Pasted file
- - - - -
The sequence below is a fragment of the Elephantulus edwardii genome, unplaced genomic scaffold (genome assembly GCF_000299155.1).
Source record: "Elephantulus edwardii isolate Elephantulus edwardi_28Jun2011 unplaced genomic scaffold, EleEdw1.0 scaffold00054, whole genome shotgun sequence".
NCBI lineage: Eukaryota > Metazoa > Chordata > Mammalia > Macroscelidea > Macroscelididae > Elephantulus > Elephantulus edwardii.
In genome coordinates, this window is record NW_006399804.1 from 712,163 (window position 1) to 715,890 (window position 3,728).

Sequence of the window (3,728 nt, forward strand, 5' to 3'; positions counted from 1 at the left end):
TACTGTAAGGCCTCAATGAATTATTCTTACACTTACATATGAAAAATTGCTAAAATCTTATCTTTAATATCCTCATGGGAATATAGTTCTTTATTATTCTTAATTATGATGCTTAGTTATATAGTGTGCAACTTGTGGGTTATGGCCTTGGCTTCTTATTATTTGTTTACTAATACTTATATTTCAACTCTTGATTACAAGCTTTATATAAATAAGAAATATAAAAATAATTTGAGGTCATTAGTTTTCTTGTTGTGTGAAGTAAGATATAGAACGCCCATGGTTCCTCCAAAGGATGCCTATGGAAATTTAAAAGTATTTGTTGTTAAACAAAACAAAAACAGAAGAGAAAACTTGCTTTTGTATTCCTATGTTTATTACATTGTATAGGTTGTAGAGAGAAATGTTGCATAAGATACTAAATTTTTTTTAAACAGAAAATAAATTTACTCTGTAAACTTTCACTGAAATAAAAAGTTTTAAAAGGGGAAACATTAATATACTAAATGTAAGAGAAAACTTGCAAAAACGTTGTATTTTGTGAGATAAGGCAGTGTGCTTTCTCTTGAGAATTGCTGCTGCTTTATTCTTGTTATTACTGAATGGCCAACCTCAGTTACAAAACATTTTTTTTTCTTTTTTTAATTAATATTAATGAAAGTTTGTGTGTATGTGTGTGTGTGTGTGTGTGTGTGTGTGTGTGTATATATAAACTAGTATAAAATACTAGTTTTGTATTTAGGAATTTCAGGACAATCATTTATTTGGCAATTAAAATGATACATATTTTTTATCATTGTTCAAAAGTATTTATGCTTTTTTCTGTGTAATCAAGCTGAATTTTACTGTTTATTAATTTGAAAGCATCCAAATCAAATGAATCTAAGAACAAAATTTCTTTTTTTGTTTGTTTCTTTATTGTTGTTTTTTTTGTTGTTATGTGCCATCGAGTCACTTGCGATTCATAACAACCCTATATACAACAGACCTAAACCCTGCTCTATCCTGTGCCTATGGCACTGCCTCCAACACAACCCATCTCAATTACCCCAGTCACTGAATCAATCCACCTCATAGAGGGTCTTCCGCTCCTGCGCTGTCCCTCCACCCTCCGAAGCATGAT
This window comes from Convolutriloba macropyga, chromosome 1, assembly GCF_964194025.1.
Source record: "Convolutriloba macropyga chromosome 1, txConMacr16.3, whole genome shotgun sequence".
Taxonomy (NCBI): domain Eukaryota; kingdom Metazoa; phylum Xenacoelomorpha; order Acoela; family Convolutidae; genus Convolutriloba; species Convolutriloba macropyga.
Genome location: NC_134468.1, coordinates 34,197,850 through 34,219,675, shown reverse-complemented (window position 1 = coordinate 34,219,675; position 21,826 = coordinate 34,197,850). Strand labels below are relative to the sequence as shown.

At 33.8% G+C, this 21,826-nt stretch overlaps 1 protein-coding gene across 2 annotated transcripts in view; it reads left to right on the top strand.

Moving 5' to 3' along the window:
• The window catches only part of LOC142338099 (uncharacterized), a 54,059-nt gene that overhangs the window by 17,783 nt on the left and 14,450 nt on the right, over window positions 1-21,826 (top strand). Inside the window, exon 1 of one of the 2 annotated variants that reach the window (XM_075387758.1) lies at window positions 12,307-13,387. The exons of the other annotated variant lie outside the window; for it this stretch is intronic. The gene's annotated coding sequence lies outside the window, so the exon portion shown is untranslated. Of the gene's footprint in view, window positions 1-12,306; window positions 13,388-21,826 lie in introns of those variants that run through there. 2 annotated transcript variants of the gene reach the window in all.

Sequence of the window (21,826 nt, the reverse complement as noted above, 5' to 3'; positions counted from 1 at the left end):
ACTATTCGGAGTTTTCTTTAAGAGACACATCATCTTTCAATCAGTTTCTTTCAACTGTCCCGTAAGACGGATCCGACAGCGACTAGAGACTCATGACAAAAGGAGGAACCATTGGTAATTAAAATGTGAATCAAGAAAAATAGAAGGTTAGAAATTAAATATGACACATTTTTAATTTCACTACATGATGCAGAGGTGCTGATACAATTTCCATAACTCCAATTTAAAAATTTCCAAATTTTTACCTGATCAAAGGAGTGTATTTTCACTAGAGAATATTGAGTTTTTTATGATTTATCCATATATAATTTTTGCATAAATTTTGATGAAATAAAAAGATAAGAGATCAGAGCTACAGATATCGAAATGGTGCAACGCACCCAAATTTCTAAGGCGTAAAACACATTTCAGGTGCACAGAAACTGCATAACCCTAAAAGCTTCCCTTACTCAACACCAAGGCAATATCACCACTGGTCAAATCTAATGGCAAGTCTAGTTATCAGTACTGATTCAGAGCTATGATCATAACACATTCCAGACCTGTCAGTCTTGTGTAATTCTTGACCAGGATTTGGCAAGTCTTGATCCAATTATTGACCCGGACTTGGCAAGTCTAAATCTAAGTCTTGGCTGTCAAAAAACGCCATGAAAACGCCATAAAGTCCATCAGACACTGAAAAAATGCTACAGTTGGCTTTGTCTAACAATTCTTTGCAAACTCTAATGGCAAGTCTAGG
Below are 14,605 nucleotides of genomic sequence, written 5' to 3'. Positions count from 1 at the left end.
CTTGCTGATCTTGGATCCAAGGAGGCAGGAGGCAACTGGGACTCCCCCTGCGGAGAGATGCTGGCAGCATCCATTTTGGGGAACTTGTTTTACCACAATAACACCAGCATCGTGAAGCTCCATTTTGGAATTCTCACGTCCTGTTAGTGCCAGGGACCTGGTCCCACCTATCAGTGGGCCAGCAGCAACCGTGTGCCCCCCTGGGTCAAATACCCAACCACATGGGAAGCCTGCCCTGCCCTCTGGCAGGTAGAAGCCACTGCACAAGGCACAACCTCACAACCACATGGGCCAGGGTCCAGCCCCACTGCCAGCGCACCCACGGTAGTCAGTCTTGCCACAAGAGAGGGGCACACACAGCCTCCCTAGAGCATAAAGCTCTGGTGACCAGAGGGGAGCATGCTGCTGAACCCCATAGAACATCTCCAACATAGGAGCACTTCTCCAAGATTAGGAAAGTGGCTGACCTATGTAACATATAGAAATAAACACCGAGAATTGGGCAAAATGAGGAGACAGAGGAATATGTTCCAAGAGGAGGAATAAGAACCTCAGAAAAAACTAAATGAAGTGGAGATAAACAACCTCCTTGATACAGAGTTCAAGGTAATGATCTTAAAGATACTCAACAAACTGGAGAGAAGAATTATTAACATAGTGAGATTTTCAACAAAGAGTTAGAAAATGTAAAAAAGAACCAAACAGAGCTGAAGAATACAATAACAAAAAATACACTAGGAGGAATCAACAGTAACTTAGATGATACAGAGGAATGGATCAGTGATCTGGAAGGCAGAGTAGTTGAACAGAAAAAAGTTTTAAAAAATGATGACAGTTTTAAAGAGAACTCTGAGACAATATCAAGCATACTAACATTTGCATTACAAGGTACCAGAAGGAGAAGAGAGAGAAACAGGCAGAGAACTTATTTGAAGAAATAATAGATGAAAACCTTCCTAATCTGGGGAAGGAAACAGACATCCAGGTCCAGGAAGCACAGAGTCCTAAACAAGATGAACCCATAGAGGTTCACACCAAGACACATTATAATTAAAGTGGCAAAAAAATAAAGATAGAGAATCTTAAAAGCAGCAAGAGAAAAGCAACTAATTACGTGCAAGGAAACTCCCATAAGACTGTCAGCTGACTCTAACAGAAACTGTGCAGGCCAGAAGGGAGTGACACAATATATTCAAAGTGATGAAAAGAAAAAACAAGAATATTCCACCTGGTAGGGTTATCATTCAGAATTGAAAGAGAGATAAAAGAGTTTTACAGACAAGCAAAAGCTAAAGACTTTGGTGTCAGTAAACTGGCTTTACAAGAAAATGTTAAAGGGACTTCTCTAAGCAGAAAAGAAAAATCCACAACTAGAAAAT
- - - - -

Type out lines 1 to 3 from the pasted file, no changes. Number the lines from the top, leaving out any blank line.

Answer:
The sequence below is a fragment of the Elephantulus edwardii genome, unplaced genomic scaffold (genome assembly GCF_000299155.1).
Source record: "Elephantulus edwardii isolate Elephantulus edwardi_28Jun2011 unplaced genomic scaffold, EleEdw1.0 scaffold00054, whole genome shotgun sequence".
NCBI lineage: Eukaryota > Metazoa > Chordata > Mammalia > Macroscelidea > Macroscelididae > Elephantulus > Elephantulus edwardii.